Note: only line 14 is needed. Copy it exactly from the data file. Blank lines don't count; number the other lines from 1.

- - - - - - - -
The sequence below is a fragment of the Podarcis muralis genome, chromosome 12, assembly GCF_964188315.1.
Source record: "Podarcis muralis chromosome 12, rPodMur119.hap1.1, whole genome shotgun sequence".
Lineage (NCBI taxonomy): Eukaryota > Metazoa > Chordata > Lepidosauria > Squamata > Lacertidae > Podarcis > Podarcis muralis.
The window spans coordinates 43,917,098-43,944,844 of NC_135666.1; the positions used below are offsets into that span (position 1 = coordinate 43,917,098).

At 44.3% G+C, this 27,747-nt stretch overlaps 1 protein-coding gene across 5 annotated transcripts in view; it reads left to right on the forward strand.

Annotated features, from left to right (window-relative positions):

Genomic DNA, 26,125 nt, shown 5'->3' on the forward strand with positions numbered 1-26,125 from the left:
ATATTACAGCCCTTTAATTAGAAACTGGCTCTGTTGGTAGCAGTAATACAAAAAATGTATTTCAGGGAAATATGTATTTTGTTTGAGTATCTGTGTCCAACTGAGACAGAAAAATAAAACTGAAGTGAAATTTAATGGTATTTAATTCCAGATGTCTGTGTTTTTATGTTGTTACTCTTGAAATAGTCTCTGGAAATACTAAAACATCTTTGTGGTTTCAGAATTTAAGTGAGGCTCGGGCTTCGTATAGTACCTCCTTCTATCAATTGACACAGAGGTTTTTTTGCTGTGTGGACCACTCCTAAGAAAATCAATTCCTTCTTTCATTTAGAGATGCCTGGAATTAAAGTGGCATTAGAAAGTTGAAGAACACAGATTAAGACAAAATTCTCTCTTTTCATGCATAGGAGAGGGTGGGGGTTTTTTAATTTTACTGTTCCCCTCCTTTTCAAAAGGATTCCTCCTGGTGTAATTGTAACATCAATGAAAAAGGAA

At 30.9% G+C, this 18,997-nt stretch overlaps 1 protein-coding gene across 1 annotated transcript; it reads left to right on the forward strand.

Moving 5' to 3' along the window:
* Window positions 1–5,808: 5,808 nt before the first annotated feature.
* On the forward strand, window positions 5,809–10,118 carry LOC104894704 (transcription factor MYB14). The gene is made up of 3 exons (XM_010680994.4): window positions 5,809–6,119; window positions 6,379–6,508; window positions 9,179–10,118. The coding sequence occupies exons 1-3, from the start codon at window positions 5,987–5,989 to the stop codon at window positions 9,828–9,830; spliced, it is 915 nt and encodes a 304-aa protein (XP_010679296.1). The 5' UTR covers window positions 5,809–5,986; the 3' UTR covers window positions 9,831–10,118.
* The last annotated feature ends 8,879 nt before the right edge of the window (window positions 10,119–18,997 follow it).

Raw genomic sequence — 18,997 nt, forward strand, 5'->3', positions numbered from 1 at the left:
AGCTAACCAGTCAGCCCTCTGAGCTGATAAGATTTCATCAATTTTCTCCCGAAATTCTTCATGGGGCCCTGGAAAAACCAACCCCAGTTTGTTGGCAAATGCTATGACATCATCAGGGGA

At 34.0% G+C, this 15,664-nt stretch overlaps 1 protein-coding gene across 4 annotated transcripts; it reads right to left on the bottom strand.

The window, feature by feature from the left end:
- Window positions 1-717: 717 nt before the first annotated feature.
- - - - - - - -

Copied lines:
Raw genomic sequence — 18,997 nt, forward strand, 5'->3', positions numbered from 1 at the left: